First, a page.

I came across the work of Museum Studio yesterday, a Stockholm based studio that’s done work for heavies like Nike, Wood Wood and Sixpack. Back in 2005/2006 they did some really great window graphics for a hair salon called Kaiser Schnitt.There are lots of odd bits and bobs that would be really cool to see all over the windows. They also came up with some really funny hairdos on animals, kind of like the fox and owl you see above. Those are under the cut, so check those out as well.
Todd Selby and his camera took a visit out to Milan and visited the Everyday Life Objects Shop, a pop-up store featuring the combined efforts of Reference Library and Apartamento Magazine. The shop featured lots of really simple but beautiful items, and Todd’s photos only enhance their natural beauty. I’m loving this push toward simpler ways of doing things and drawing on more traditional or classic ways of doing things.
If you’ve read this blog long enough I have an absolute affinity for small cars. I firmly believe that big cars are just stupid, unless you’re a construction worker or some kind of logger. We were all raised in smaller cars, that had no airbags, and I’m sure many of you didn’t even wear seat belts when you were growing up, and yet here we all are.
Anywho, I love this concept vehicle by Adam Schacter called CarGo. It’s kind of like a Smart car and a pick-up truck mixed into one. The truck bed sort of area can sit in three different positions; there’s a vertical, a 45º angle, and a horizontal mode. So if you’re going to the grocery store you might choose vertical, but if you’re going to IKEA you’d probably use horizontal.
This flexibility also allows you to fit into smaller parking spaces, something that’s an absolute necessity here in Los Angeles. Plus it looks absolutely sci-fi, though I’d personally want one in black or a high gloss white. Dear Toyota, buy this concept and make it.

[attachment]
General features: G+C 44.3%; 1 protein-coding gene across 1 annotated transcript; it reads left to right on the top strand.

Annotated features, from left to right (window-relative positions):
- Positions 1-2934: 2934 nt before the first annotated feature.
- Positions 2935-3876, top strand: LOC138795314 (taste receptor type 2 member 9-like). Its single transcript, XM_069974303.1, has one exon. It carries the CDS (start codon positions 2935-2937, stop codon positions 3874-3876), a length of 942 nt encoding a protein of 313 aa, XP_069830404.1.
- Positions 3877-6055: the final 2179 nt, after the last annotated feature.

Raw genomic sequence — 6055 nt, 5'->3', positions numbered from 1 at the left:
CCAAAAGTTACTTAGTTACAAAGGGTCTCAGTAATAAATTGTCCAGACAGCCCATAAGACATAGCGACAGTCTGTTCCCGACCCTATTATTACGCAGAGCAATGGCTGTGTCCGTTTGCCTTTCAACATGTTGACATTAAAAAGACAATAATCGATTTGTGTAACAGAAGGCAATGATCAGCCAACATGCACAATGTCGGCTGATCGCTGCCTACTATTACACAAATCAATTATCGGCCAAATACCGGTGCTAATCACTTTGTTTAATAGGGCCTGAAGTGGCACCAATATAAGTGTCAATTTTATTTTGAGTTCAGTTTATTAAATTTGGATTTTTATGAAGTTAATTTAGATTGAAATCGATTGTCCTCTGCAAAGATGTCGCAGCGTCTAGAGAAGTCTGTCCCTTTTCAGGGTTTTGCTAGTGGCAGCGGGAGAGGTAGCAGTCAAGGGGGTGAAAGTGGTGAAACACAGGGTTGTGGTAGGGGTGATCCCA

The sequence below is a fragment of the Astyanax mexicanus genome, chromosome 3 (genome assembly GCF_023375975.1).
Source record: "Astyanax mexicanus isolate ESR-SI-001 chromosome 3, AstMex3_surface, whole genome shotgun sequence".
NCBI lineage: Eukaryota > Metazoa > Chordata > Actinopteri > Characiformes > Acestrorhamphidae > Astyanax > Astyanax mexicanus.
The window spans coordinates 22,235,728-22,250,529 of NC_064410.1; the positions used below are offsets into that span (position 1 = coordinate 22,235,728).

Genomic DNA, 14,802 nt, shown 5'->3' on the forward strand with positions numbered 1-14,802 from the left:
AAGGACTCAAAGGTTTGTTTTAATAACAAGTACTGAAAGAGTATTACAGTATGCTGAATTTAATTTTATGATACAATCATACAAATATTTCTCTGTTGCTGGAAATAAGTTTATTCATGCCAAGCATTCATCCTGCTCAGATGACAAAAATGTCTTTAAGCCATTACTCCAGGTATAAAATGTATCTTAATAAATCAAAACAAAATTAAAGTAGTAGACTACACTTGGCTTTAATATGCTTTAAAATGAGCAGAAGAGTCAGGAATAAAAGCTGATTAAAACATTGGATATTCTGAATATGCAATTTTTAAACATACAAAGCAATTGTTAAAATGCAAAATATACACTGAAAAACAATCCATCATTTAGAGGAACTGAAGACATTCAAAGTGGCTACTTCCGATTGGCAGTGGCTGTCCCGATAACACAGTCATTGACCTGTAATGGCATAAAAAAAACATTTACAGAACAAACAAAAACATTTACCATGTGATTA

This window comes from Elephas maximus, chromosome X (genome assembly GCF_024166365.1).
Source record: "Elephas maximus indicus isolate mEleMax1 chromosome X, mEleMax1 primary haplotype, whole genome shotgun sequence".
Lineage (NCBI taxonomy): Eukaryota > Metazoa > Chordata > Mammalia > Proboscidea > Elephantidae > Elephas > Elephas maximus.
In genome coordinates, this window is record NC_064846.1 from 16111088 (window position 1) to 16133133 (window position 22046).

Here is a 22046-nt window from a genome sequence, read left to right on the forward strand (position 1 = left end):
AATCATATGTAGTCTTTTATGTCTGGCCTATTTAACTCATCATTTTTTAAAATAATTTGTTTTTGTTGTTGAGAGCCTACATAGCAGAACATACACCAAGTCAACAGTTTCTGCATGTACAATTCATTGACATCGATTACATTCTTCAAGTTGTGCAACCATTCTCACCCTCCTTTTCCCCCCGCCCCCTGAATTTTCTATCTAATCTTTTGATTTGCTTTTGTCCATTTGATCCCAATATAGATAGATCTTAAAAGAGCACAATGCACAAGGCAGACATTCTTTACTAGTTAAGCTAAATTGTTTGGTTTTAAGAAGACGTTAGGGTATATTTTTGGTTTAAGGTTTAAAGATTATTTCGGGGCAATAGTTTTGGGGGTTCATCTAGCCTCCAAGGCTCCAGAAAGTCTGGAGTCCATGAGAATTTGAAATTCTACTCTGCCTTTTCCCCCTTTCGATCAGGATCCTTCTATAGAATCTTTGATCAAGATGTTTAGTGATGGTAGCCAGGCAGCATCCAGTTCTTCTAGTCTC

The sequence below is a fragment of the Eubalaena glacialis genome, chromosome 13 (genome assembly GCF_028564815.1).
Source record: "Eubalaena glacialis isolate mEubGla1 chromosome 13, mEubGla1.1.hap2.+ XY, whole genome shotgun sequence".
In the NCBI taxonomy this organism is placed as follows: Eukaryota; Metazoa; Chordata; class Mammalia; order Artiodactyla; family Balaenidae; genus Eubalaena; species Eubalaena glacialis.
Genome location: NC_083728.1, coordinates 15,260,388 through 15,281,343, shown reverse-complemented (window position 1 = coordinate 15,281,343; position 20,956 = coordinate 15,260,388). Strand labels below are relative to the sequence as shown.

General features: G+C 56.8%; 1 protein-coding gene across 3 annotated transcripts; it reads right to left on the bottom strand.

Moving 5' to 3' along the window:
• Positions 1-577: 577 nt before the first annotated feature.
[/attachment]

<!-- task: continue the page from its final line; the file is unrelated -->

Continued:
Creating buildings and spaces out of shipping containers isn’t necessarily a new idea, but I feel like it’s still a field that can be explored more thoroughly. You have things like the illycafe, or Freitag’s beautiful store in Zurich, and to that list I’d like to add Platoon Kunstahlle. This space in Seoul is meant to be many things, an exhibit space, a bar and restaurant, a studio, offices, and even a roof top bar.
While you can still clearly see the shipping containers, the people at Platoon and Graft Architects have done a wonderful job at making it feel like a real, cohesive building. I think if anyone is going to seriously consider living or regularly occupying a space in a shipping container it needs to look less like a shipping container and more like a traditional space. Now they just need to stop building everything cool in Asia and move some of them out here.
Found through ArchDaily
More photos under the cut.